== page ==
Pest categorisation of Zaprionus indianus
The EFSA Panel on Plant Health performed a pest categorisation of Zaprionus indianus (Diptera: Drosophilidae), the African fig fly for the territory of the EU. This species successfully colonised the Indian subcontinent more than four decades ago, and more recently South and North America. Within the EU, the pest occurs in Cyprus, Malta, Portugal (Madeira) and Spain (Canary Islands and Andalusia). Z. indianus is not listed in Annex II of Commission Implementing Regulation (EU) 2019/2072. The larvae of this fly feed on more than 80 plant species both cultivated and non-cultivated. Females produce around 60–70 eggs. Egg laying mostly occurs in decaying fruit or fruit with injuries or mechanical damage. However, Z. indianus can oviposit on undamaged healthy fruit such as figs, strawberries and guavas which provide a potential pathway for entry into the EU. Lower temperature thresholds are around 9–10°C. Optimum development occurs at 28°C. The number of generations per year varies from 12 to 16. Climatic conditions in many EU member states and host plant availability in those areas are conducive for establishment. The introduction of Z. indianus is expected to have an economic impact in the EU especially on fig and strawberry production. Damage caused by other fruit flies (Drosophilidae and Tephritidae) could be increased by mixed infestations. Phytosanitary measures are available to reduce the likelihood of entry and further spread. Z. indianus satisfies all of the criteria that are within the remit of EFSA to assess for it to be regarded as a potential Union quarantine pest.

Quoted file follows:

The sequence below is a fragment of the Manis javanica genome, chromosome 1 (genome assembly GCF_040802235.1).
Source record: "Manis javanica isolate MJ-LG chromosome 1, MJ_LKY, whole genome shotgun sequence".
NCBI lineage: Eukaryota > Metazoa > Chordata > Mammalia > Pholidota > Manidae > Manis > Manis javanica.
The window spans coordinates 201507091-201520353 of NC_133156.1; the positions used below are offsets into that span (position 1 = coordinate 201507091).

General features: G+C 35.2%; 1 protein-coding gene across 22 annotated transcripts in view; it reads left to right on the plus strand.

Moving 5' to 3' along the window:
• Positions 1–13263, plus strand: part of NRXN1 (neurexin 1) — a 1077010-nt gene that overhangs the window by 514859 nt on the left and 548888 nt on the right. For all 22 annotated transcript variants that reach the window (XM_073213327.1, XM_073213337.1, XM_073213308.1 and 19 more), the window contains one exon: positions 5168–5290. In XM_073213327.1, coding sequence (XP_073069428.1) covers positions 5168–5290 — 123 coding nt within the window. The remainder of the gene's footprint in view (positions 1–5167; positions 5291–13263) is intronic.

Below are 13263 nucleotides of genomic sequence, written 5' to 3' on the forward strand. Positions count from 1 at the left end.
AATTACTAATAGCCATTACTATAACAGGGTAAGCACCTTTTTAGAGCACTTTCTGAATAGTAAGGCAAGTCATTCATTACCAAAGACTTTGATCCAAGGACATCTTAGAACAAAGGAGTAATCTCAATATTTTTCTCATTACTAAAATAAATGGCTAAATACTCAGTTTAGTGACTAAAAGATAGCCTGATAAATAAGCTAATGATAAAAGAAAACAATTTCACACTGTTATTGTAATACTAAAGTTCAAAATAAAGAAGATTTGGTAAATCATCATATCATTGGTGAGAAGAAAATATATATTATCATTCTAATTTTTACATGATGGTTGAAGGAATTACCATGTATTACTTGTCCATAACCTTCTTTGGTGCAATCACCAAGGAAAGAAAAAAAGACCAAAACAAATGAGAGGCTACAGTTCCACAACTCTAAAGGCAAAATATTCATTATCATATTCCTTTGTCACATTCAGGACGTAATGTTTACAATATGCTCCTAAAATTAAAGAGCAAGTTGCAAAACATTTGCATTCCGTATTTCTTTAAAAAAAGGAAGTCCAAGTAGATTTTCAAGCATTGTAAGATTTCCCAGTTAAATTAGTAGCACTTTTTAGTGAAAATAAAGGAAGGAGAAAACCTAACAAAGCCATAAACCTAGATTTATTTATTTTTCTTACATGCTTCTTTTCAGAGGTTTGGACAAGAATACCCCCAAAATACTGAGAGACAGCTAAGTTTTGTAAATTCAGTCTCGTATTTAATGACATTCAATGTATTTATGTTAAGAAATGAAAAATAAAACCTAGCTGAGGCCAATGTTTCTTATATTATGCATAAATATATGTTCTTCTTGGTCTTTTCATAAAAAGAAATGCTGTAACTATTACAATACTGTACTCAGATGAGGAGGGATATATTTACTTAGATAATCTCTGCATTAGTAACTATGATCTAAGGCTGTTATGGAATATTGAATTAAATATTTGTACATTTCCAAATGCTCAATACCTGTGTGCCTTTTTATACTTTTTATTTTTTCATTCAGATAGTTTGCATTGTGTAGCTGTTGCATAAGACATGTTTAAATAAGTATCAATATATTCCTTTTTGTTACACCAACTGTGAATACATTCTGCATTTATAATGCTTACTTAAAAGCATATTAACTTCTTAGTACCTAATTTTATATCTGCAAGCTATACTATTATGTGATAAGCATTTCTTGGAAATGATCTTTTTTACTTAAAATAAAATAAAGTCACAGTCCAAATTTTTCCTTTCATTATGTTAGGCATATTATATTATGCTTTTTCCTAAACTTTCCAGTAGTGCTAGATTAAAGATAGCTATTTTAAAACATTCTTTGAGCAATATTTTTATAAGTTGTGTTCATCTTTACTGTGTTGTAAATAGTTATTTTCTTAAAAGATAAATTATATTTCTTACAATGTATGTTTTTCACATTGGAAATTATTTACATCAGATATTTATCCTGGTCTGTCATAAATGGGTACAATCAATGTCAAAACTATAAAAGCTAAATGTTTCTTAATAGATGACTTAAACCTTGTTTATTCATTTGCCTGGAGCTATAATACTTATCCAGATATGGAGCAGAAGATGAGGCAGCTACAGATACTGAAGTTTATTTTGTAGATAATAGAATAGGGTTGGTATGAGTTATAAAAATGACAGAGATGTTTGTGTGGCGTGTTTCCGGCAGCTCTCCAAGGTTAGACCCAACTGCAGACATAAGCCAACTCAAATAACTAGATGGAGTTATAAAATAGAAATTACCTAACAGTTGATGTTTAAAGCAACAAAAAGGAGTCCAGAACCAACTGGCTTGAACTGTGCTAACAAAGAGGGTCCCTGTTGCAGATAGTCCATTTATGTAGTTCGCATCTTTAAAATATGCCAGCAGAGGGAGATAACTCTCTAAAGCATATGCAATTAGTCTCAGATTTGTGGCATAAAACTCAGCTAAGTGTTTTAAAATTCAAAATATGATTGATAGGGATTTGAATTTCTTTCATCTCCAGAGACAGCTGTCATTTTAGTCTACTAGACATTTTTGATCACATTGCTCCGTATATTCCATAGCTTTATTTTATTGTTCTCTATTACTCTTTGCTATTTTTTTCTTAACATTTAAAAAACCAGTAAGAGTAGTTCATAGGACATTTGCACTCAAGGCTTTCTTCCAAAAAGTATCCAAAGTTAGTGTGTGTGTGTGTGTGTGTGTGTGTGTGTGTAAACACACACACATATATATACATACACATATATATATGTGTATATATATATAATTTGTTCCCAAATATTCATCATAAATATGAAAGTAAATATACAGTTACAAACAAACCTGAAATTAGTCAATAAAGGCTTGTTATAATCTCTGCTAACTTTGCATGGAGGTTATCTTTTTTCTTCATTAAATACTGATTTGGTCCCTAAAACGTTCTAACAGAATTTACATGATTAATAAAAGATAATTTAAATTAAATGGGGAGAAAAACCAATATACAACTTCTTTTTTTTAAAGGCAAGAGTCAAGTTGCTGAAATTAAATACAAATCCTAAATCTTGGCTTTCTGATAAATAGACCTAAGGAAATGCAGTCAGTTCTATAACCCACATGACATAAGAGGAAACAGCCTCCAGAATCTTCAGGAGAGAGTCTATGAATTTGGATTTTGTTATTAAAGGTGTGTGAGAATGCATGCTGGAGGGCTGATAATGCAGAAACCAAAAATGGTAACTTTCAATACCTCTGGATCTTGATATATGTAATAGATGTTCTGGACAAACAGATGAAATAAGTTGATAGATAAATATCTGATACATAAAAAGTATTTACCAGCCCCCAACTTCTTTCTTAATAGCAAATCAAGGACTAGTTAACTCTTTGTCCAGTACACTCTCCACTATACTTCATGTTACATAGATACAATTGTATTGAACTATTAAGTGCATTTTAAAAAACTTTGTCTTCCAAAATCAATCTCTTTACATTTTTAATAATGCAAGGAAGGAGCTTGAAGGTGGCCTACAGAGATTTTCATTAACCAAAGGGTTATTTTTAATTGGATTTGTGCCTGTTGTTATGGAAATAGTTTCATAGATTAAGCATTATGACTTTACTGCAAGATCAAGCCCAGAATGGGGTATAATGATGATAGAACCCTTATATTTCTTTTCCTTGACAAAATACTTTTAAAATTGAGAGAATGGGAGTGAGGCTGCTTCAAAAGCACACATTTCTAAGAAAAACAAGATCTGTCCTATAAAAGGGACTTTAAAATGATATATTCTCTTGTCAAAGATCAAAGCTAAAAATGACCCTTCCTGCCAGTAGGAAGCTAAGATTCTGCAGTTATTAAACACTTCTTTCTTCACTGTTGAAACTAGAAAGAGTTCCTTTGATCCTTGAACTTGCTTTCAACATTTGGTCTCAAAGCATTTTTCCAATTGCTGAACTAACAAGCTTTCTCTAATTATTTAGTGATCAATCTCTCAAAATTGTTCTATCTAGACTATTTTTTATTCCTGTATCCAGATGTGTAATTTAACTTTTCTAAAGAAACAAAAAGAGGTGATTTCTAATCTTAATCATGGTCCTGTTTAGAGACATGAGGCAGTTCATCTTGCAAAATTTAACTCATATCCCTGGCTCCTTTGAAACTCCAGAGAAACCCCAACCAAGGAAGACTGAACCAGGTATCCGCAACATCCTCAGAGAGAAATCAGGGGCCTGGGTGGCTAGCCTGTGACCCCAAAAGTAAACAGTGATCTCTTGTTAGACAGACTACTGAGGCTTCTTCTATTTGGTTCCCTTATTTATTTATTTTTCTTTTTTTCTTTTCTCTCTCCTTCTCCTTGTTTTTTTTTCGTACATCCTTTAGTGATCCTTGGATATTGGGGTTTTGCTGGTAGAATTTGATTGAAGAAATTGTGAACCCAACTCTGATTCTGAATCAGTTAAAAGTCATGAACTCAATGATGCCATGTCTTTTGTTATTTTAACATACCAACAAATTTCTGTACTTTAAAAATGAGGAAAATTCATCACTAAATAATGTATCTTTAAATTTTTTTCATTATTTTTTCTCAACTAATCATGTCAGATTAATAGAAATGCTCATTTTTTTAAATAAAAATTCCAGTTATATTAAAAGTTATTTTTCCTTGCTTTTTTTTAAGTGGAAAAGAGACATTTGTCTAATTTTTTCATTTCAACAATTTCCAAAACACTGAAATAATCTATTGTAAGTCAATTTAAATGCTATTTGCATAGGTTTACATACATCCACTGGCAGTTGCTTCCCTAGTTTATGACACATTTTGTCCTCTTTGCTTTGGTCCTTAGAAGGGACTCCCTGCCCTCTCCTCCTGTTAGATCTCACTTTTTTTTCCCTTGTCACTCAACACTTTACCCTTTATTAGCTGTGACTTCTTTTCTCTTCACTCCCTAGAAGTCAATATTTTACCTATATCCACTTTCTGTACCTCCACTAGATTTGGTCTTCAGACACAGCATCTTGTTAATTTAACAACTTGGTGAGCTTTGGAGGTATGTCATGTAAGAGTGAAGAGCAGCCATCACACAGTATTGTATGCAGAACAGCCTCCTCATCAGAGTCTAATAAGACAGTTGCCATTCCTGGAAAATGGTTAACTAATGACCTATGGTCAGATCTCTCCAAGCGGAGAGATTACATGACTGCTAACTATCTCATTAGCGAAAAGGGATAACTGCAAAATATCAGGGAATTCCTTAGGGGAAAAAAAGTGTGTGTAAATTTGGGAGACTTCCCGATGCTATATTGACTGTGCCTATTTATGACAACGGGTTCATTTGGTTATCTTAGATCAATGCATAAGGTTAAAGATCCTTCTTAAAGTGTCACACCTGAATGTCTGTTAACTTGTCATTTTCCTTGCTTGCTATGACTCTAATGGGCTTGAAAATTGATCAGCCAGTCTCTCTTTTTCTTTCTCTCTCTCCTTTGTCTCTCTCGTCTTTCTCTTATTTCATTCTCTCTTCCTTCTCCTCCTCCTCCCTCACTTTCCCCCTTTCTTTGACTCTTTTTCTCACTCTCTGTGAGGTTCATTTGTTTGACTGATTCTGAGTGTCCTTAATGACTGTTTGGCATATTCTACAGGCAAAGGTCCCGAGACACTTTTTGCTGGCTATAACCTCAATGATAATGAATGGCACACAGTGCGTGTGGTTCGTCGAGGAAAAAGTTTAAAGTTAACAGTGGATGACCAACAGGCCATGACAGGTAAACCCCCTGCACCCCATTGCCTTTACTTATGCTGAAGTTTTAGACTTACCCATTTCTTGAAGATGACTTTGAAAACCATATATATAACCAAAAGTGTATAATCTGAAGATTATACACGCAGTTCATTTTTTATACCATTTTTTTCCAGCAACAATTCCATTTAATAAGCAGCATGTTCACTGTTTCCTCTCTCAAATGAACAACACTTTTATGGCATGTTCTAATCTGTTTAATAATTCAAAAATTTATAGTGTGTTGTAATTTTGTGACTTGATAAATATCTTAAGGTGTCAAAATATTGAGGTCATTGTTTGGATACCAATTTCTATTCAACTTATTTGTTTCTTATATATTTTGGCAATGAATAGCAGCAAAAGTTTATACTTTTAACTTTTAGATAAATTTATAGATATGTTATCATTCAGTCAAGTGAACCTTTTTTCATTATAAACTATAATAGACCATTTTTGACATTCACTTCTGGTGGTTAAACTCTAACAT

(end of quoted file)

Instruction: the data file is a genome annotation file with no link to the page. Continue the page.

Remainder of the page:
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- Czech Republic